California Energy Commission gives geothermal projects a shot in the armMay 18, 2020
<h2>The CEC has awarded almost $10 million in grants for three projects related to this renewable power.
The California Energy Commission (CEC) has granted awards for almost $10 million for three projects related to geothermal energy.
This renewvable energy support is meant to help the state to meet its 100 percent clean power goals.
At the same time that the California Energy Commission is supporting geothermal to help to meet those clean electricity goals, there are other advantages as well. This effort will also help to broaden the state’s existing and growing lithium recovery industry.
The geothermal project grants received funding through the CEC’s Electric Program Investment Charge (EPIC) program. That is California’s leading public interest research initiative. Its purpose is to propel green power innovation and entrepreneurship forward.
One of the grant recipients included Lawrence Berkeley National Laboratory, which was awarded $1.8 million for its project. That effort seeks to demonstrate how electromagnetic and seismic data can map geothermal reservoirs as well as provide enhanced imaging of the structural features of those reservoirs. This could prove highly useful in locating and placing geothermal production wells. As that is among the costliest components of this renewable form of energy, improving it could greatly improve its affordability.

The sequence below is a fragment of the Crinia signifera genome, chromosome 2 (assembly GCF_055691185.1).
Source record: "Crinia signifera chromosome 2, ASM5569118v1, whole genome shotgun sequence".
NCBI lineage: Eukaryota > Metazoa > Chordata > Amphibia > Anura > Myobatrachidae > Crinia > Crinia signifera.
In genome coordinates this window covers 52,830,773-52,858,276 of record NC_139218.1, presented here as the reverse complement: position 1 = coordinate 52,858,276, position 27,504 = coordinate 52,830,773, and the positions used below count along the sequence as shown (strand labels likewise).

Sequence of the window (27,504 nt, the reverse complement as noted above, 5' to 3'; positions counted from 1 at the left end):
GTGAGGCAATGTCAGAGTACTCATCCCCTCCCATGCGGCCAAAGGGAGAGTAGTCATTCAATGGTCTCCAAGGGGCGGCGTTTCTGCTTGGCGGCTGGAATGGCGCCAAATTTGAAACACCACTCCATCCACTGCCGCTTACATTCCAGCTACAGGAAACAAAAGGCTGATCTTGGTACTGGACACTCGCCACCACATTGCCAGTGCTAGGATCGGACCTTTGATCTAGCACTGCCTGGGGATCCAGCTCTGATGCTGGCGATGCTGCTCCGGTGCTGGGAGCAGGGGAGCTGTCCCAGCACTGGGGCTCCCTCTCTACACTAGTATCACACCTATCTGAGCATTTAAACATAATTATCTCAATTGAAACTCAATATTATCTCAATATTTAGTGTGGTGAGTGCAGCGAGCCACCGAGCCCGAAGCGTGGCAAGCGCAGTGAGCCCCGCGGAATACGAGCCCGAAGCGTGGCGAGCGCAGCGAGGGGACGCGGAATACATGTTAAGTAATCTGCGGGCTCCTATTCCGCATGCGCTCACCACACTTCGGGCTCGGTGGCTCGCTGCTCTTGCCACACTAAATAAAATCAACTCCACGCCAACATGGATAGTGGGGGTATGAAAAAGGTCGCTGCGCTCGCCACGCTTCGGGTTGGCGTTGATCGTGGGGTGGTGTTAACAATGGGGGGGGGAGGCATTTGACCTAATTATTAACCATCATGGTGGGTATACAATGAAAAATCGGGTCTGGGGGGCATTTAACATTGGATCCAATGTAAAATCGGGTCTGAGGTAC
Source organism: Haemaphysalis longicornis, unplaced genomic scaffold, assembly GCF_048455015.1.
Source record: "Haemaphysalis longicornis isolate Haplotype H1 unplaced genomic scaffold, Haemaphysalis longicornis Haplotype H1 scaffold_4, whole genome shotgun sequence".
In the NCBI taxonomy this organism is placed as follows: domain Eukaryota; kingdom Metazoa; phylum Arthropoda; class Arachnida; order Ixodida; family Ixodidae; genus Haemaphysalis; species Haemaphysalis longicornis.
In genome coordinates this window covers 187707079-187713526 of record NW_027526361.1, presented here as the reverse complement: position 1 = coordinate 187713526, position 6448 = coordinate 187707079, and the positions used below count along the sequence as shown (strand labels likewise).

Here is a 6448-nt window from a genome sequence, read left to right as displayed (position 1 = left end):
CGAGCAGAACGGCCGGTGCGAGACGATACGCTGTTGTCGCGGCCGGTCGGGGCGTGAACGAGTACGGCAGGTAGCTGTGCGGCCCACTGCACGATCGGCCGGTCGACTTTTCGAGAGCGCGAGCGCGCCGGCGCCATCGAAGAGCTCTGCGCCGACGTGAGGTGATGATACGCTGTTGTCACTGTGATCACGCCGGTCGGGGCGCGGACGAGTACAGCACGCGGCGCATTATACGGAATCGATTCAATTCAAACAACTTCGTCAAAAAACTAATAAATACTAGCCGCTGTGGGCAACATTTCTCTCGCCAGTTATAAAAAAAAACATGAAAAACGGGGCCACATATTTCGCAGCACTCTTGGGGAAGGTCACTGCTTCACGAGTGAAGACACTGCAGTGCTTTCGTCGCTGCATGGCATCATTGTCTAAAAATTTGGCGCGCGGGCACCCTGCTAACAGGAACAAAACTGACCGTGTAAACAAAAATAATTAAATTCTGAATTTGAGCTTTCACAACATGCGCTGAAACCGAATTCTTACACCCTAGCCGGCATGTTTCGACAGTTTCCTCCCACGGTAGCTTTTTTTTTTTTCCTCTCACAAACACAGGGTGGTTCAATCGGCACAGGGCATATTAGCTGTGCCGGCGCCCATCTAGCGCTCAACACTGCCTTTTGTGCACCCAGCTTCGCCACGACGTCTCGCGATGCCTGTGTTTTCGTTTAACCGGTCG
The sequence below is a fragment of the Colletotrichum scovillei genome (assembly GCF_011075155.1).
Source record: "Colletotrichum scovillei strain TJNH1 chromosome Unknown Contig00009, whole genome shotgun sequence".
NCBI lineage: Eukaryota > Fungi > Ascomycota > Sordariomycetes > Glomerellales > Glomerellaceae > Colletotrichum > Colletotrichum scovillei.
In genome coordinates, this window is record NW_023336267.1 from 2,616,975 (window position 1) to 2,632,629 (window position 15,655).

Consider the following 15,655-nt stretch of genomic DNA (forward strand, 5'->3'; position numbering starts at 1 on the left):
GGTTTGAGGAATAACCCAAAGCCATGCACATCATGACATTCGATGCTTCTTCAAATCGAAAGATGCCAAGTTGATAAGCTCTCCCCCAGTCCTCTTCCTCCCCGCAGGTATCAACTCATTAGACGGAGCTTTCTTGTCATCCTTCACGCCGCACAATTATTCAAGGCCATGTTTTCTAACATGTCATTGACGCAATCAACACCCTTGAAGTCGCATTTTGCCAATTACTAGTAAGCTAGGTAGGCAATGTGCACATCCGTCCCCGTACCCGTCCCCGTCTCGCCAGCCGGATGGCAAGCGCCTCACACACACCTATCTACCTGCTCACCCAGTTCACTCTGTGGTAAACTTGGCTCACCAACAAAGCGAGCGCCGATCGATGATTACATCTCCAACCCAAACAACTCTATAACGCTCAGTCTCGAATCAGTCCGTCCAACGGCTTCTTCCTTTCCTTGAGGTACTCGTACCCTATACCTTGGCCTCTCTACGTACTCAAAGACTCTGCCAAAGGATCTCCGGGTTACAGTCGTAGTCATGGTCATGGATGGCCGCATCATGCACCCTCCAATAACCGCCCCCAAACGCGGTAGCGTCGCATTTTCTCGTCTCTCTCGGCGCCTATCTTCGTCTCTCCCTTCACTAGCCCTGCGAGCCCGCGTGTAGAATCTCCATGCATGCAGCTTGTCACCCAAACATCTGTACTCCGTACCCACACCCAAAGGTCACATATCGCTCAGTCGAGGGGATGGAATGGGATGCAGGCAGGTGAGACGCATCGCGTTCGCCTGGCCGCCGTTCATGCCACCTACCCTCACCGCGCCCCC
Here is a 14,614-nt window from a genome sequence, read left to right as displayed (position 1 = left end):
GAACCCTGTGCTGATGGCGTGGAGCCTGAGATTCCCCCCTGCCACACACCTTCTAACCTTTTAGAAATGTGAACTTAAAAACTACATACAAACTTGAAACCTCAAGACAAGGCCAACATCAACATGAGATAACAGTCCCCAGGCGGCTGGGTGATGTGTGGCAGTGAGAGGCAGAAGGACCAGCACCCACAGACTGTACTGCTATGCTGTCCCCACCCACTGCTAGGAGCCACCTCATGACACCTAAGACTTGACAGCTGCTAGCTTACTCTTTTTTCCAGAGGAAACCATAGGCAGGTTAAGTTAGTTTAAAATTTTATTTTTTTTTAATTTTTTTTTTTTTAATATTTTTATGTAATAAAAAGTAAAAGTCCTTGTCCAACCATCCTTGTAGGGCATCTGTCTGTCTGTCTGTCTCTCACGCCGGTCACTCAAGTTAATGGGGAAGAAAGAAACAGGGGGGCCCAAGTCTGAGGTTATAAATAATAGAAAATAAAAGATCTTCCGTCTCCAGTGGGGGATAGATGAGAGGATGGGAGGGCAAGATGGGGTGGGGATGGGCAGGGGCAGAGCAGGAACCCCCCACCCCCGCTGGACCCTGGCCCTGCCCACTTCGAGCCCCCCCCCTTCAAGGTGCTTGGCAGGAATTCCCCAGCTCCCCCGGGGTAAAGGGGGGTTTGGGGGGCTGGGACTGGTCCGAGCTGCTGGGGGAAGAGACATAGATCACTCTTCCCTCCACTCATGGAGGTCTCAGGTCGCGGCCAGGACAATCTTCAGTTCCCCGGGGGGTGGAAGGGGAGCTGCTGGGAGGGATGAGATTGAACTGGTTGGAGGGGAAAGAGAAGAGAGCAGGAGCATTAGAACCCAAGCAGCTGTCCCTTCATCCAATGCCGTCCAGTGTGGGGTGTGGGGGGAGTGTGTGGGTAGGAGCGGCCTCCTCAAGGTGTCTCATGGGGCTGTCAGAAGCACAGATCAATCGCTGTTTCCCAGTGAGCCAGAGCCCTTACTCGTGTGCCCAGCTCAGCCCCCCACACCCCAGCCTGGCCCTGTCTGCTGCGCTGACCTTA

The demonstration of this California Energy Commission funded project will take place at The Geysers.
The Geysers is the largest thermal field in the world. It extends throughout Lake, Sonoma, and Mendocino Counties.
“Geothermal is a clean and sustainable power source, and we are fortunate to have such vast resources in the state,” said Janea A. Scott, vice chair of the CEC. “Nearly half of the known resources remain untapped mainly because of the high initial costs. EPIC funding can help address those barriers by finding technical solutions that reduce costs, increase productivity, and encourage future commercial investments in geothermal.”
The California Energy Commission sees substantial potential in geothermal energy. The state contains some of the most abundant geothermal resources on the planet. There are already more than 40 power plants using the state’s naturally superheated underground reservoirs as a power source for heat and electricity production.